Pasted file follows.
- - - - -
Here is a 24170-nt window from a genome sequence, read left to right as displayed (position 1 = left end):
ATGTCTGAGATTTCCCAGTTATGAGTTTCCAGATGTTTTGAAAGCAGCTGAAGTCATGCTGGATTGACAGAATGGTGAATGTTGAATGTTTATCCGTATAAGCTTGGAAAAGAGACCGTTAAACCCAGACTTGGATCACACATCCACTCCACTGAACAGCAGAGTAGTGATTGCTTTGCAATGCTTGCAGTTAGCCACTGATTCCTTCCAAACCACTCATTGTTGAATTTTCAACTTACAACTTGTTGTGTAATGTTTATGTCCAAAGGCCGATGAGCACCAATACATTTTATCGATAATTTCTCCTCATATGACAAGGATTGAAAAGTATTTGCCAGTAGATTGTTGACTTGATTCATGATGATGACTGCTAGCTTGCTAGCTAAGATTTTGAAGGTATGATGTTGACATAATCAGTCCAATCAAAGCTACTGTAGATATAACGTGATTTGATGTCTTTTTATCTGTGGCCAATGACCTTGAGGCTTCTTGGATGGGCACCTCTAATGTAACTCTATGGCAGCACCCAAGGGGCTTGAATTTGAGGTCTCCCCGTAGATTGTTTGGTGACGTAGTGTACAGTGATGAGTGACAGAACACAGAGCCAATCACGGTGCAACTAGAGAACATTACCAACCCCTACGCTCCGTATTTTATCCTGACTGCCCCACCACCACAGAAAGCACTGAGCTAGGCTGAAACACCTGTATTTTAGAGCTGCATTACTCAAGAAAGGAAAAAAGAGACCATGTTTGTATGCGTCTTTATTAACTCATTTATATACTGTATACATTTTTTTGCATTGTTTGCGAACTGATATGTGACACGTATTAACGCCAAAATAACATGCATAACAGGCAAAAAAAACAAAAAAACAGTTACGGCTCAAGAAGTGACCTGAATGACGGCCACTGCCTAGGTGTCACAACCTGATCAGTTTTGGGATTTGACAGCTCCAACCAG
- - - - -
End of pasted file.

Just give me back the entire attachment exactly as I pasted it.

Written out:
Here is a 24170-nt window from a genome sequence, read left to right as displayed (position 1 = left end):
ATGTCTGAGATTTCCCAGTTATGAGTTTCCAGATGTTTTGAAAGCAGCTGAAGTCATGCTGGATTGACAGAATGGTGAATGTTGAATGTTTATCCGTATAAGCTTGGAAAAGAGACCGTTAAACCCAGACTTGGATCACACATCCACTCCACTGAACAGCAGAGTAGTGATTGCTTTGCAATGCTTGCAGTTAGCCACTGATTCCTTCCAAACCACTCATTGTTGAATTTTCAACTTACAACTTGTTGTGTAATGTTTATGTCCAAAGGCCGATGAGCACCAATACATTTTATCGATAATTTCTCCTCATATGACAAGGATTGAAAAGTATTTGCCAGTAGATTGTTGACTTGATTCATGATGATGACTGCTAGCTTGCTAGCTAAGATTTTGAAGGTATGATGTTGACATAATCAGTCCAATCAAAGCTACTGTAGATATAACGTGATTTGATGTCTTTTTATCTGTGGCCAATGACCTTGAGGCTTCTTGGATGGGCACCTCTAATGTAACTCTATGGCAGCACCCAAGGGGCTTGAATTTGAGGTCTCCCCGTAGATTGTTTGGTGACGTAGTGTACAGTGATGAGTGACAGAACACAGAGCCAATCACGGTGCAACTAGAGAACATTACCAACCCCTACGCTCCGTATTTTATCCTGACTGCCCCACCACCACAGAAAGCACTGAGCTAGGCTGAAACACCTGTATTTTAGAGCTGCATTACTCAAGAAAGGAAAAAAGAGACCATGTTTGTATGCGTCTTTATTAACTCATTTATATACTGTATACATTTTTTTGCATTGTTTGCGAACTGATATGTGACACGTATTAACGCCAAAATAACATGCATAACAGGCAAAAAAAACAAAAAAACAGTTACGGCTCAAGAAGTGACCTGAATGACGGCCACTGCCTAGGTGTCACAACCTGATCAGTTTTGGGATTTGACAGCTCCAACCAG